Hungry for home, Nana, an immigrant from Ghana, recreates the flavors of Africa in Cleveland


It was natural that Nana Kwamena Takyi-Micah felt homesick that first year at Hiram College. He missed his family, 5,000 miles away in the African nation of Ghana. He also very much missed the food.  That was his motivation to improvise.

Unable to find African flavors at the grocery store, or Walmart, Takyi-Micah created his own.  He stirred up a sauce in a friend’s kitchen using his mother’s recipe and began sharing samples around campus, then bottling it for stores.

Today, Takyi-Micah’s tangy “Supreme Sauce” –a marinade made from tomatoes, onions and habanero peppers–is found in about 40 supermarkets, butcher shops and specialty stores across Northeast Ohio. He’s just getting started.

The soft-spoken 27 year old is about to launch a crowdfunding campaign to develop additional African-style food products, for his business, Micah Specialty Foods. His goal, he says confidently, is to dominate the African section of the specialty foods market–once he builds it.

He thinks Cleveland is the ideal place to pursue his dream.

“The spirit of Clevelanders is very similar to Ghanaians. Their attitude is defined by grit and a strong work ethic,” he says.  “Cleveland is a city that hustles.”

It’s remarkable that Takyi-Micah ever became a Clevelander. He had sent his college application to Hampton University in Virginia, via an overnight delivery service that mistakenly delivered it to Hiram College in Geauga County.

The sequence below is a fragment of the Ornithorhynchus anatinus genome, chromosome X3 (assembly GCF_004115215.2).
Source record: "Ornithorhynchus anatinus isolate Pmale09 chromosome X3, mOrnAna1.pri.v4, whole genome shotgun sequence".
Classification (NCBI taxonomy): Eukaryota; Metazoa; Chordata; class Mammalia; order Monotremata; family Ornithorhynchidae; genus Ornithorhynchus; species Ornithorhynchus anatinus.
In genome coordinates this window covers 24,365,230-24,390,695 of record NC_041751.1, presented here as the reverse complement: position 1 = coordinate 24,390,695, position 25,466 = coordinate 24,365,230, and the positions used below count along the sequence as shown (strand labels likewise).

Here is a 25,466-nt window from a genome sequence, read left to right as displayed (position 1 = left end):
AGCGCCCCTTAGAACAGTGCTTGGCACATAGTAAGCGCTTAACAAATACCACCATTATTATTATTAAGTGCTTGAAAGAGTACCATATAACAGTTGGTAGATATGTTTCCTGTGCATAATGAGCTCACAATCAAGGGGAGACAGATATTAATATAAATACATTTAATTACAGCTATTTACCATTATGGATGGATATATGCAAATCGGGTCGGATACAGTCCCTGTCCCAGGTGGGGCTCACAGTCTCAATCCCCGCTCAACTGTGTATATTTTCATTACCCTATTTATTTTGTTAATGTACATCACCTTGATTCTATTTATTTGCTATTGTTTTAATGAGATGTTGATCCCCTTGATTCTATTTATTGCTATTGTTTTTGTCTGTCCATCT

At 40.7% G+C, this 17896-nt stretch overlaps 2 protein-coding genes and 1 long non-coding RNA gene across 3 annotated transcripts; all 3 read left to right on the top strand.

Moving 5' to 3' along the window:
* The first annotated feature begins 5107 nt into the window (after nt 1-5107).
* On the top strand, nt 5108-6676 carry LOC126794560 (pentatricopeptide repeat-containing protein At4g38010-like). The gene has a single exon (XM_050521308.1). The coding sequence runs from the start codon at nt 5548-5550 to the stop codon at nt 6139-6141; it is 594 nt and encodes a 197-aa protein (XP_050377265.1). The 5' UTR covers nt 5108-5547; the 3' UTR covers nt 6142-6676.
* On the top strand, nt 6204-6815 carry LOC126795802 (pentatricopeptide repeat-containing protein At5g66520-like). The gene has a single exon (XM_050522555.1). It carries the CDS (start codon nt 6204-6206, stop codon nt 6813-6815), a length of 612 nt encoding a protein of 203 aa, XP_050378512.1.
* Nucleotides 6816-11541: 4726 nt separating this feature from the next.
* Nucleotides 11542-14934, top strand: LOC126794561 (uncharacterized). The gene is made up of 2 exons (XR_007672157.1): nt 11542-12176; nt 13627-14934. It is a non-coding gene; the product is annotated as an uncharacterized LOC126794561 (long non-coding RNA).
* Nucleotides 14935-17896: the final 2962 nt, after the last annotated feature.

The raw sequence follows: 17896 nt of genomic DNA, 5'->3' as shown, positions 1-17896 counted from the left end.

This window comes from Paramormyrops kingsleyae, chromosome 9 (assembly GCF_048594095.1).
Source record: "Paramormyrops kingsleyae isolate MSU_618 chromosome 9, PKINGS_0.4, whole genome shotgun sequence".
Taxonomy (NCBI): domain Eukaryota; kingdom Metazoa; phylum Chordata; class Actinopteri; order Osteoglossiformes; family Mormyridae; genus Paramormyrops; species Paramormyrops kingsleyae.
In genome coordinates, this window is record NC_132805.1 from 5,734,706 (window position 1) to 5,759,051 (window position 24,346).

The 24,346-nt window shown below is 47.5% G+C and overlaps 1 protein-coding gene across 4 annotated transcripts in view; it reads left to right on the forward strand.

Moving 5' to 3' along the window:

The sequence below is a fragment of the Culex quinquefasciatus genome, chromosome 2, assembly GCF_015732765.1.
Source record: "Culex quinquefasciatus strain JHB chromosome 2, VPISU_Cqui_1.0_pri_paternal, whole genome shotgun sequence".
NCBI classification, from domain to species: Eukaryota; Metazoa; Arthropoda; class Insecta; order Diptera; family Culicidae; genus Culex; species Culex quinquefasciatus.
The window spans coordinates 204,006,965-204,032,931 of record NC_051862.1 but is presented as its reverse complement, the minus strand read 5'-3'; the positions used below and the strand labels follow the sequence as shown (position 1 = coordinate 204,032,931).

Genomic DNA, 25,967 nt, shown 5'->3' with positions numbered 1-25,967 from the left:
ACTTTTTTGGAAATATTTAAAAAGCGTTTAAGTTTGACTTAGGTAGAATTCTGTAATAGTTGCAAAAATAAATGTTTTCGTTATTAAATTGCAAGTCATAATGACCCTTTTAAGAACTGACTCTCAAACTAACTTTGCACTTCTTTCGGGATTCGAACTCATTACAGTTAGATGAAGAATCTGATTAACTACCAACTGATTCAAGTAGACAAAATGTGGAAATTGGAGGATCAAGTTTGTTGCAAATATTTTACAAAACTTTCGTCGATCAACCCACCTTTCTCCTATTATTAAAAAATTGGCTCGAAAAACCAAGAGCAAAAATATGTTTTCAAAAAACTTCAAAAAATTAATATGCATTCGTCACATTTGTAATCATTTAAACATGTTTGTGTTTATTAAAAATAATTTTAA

Soon after, he said, he got a call from a Hiram admissions counselor impressed with his SAT scores.

“They asked me to apply. I did some research on Hiram, on Ohio, on Cleveland, and I thought there was a lot of opportunity,” he said. Plus, he thought he would have an easier time adjusting to Hiram’s small-town atmosphere.

His instincts were prescient. Takyi-Micah graduated cum laude in 2014 with a degree in business management and a minor in entrepreneurship. He had met his wife, Natasha, and gained early success in an industry notoriously difficult to break into.

An entrepreneurial upbringing likely helped. Dad is a lawyer in the Ghanaian capital of Accra but his parents also run a picture framing shop.

“I was always that kid who saved his pennies to own a business one day,” Takyi-Micah. “It’s how I grew up.”

He also found help in Cleveland’s startup community. Through Hiram’s entrepreneurship program, he made friends with people like Ethan Holmes, creator of Holmes Mouthwatering Applesauce, which is also sold in stores throughout the region.

The Cleveland Culinary Launch & Kitchen allowed him to create small batches of his sauce for marketing, then connected him to a manufacturer who now bottles and ships the product.

Takyi-Micah still does much of the selling himself, dropping in on stores with samples and setting up tables at farmers markets. But he thinks it’s time to take the business to the next level. He’s hoping to raise $20,000 though an Indiegogo campaign to expand the selection of Supreme Sauces, from mild to African hot. He also plans to add plantain chips to the menu.

“In Ghana, plantains are what potatoes are to the U.S.” he said. “We want to be more than a sauce company.”

The “we” in the equation is Natasha. She handles the marketing while pursuing her master’s degree in public health. The couple rents its apartment in Shaker Square but America is looking permanent for Takyi-Micah. In August, he obtained his green card, becoming a Legal Permanent Resident of the United States.

If Cleveland becomes a center of African specialty foods, the city might one day be thanking an international student who never forgot the flavors of home.


Our Immigrant Business series

Immigrants punch above their weight as entrepreneurs and job creators. They are nearly twice as likely as native-born Americans to launch a business. Immigrants are also more likely to be awarded a U.S. patent. While we cheer their hustle and success, we also want to learn from it. So we are running a series of stories examining immigrant businesses and the founders who launched them.